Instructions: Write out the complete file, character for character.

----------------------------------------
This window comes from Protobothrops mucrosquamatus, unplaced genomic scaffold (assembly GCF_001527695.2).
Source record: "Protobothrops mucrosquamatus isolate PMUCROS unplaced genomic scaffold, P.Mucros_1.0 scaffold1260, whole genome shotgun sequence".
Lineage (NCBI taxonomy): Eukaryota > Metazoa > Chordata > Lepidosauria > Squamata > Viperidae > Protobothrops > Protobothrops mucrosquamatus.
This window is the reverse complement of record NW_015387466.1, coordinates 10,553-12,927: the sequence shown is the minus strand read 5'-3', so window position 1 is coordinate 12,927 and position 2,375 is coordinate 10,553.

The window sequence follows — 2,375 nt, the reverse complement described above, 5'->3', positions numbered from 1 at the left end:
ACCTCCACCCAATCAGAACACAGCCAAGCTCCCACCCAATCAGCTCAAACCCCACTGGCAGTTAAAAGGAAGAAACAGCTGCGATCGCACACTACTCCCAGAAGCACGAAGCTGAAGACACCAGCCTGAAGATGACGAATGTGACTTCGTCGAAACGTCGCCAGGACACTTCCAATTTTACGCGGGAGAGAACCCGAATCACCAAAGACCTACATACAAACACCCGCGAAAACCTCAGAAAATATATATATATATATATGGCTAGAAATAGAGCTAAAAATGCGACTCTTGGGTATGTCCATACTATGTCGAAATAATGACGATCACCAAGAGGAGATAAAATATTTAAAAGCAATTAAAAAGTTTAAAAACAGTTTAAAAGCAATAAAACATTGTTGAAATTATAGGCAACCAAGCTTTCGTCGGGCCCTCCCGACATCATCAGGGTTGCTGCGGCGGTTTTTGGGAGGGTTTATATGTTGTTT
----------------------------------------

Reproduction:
This window comes from Protobothrops mucrosquamatus, unplaced genomic scaffold (assembly GCF_001527695.2).
Source record: "Protobothrops mucrosquamatus isolate PMUCROS unplaced genomic scaffold, P.Mucros_1.0 scaffold1260, whole genome shotgun sequence".
Lineage (NCBI taxonomy): Eukaryota > Metazoa > Chordata > Lepidosauria > Squamata > Viperidae > Protobothrops > Protobothrops mucrosquamatus.
This window is the reverse complement of record NW_015387466.1, coordinates 10,553-12,927: the sequence shown is the minus strand read 5'-3', so window position 1 is coordinate 12,927 and position 2,375 is coordinate 10,553.

The window sequence follows — 2,375 nt, the reverse complement described above, 5'->3', positions numbered from 1 at the left end:
ACCTCCACCCAATCAGAACACAGCCAAGCTCCCACCCAATCAGCTCAAACCCCACTGGCAGTTAAAAGGAAGAAACAGCTGCGATCGCACACTACTCCCAGAAGCACGAAGCTGAAGACACCAGCCTGAAGATGACGAATGTGACTTCGTCGAAACGTCGCCAGGACACTTCCAATTTTACGCGGGAGAGAACCCGAATCACCAAAGACCTACATACAAACACCCGCGAAAACCTCAGAAAATATATATATATATATATGGCTAGAAATAGAGCTAAAAATGCGACTCTTGGGTATGTCCATACTATGTCGAAATAATGACGATCACCAAGAGGAGATAAAATATTTAAAAGCAATTAAAAAGTTTAAAAACAGTTTAAAAGCAATAAAACATTGTTGAAATTATAGGCAACCAAGCTTTCGTCGGGCCCTCCCGACATCATCAGGGTTGCTGCGGCGGTTTTTGGGAGGGTTTATATGTTGTTT